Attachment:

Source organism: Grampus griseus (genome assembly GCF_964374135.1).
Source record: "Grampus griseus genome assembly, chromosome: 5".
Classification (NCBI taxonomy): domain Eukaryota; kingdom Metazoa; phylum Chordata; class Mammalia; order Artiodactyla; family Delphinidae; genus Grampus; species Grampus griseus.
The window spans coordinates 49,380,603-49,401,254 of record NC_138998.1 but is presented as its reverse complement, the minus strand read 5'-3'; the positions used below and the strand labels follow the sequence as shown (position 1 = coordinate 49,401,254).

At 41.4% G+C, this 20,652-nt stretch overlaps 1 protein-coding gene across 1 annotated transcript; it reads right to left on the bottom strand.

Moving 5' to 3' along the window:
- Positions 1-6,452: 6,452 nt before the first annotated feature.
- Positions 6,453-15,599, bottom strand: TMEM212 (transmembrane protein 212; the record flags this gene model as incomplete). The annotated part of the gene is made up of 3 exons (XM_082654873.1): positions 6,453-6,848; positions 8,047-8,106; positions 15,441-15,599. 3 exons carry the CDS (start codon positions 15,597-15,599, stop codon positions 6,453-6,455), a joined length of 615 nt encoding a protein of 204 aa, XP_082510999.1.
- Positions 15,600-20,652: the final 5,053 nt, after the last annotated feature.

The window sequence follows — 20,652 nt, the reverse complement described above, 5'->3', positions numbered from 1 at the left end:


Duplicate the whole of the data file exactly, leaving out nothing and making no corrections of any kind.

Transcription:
Source organism: Grampus griseus (genome assembly GCF_964374135.1).
Source record: "Grampus griseus genome assembly, chromosome: 5".
Classification (NCBI taxonomy): domain Eukaryota; kingdom Metazoa; phylum Chordata; class Mammalia; order Artiodactyla; family Delphinidae; genus Grampus; species Grampus griseus.
The window spans coordinates 49,380,603-49,401,254 of record NC_138998.1 but is presented as its reverse complement, the minus strand read 5'-3'; the positions used below and the strand labels follow the sequence as shown (position 1 = coordinate 49,401,254).

At 41.4% G+C, this 20,652-nt stretch overlaps 1 protein-coding gene across 1 annotated transcript; it reads right to left on the bottom strand.

Moving 5' to 3' along the window:
- Positions 1-6,452: 6,452 nt before the first annotated feature.
- Positions 6,453-15,599, bottom strand: TMEM212 (transmembrane protein 212; the record flags this gene model as incomplete). The annotated part of the gene is made up of 3 exons (XM_082654873.1): positions 6,453-6,848; positions 8,047-8,106; positions 15,441-15,599. 3 exons carry the CDS (start codon positions 15,597-15,599, stop codon positions 6,453-6,455), a joined length of 615 nt encoding a protein of 204 aa, XP_082510999.1.
- Positions 15,600-20,652: the final 5,053 nt, after the last annotated feature.

The window sequence follows — 20,652 nt, the reverse complement described above, 5'->3', positions numbered from 1 at the left end: